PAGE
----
The House of Representatives passed a bill allowing families of 9/11 victims to sue Saudi Arabia.

The Senate drafted legislation in April. Saudi Arabia threatened economic retaliation if the U.S. passed this bill and the Obama Administration pressured both parties not to proceed with the bill, even though families and victims from 9/11 voiced their approval for the legislation.

The Justice Against Sponsors of Terrorism Act amends a 1976 law. From The New York Times:

The bill addresses a 1976 law that gives foreign nations broad immunity from American lawsuits by amending it to allow for nations to be sued in federal courts if they are found to have played any role in terrorist attacks that killed Americans on home soil. It also allows Americans to direct financial damage claims against those who funded the attacks.

The Hill reported in May:

“This bill is very near and dear to my heart as a New Yorker because it would allow the victims of 9/11 to pursue some small measure of justice,” Schumer said, according to the Hill.

Schumer even expressed confidence the Senate has the two-third votes it needs to override an Obama veto.

House Judiciary Chairman Bob Goodlatte (R-VA) said the bill had to pass:

“We can no longer allow those who injure and kill Americans to hide behind legal loopholes, denying justice to the victims of terrorism,” Goodlatte said.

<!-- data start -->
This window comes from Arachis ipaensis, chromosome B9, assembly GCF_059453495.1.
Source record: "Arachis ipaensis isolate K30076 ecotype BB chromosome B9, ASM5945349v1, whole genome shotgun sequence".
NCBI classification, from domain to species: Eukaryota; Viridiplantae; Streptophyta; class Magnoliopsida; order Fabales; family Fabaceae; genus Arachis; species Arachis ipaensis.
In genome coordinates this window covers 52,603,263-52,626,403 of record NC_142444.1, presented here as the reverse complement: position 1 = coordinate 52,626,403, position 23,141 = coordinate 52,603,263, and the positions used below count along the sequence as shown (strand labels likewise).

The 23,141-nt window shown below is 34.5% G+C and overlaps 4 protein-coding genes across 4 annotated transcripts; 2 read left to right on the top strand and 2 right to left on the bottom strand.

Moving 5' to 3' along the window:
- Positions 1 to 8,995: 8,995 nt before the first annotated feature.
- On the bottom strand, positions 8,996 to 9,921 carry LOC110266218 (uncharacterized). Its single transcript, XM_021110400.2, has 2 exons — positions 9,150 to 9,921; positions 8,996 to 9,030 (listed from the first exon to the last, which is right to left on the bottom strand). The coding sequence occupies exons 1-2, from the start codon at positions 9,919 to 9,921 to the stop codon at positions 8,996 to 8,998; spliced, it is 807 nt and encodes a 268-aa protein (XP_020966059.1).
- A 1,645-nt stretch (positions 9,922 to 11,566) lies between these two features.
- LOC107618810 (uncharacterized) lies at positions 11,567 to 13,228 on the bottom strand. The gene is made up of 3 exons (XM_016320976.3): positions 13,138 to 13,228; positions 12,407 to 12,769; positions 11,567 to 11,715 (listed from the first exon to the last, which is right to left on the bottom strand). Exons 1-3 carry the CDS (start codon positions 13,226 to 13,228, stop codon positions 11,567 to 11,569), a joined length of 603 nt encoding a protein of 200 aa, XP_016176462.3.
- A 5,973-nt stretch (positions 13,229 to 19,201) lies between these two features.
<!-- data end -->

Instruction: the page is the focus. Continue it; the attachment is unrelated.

“There are always diplomatic considerations that get in the way of justice, but if a court proves the Saudis were complicit in 9/11, they should be held accountable,” said Sen. Chuck Schuler, D-New York, a sponsor of the Senate bill. “If they’ve done nothing wrong, they have nothing to worry about.”

In July, Congress released 28 classified pages from the 9/11 Commission report that many people thought contained links between Saudi Arabia and 9/11. Guess what they found:

According to sources familiar with the documents, the information in the pages lays out a number of circumstances that suggest it’s possible two of the 9/11 hijackers living in California in the months leading up to the attack were receiving operational support from individuals loyal to Saudi Arabia.

Hijackers Nawaf al-Hazmi and Khalid al-Mihdhar, who flew a plane into the Pentagon, resided in California before they attacked the World Trade Center. Saudi national Omar al-Bayoumi “helped the two men find an apartment in San Diego and cosigned their lease.” A document released last year stated that al-Bouyoumi has “ties to the Saudi Government and many in the local Muslim community in San Diego believed that he was a Saudi intelligence officer.”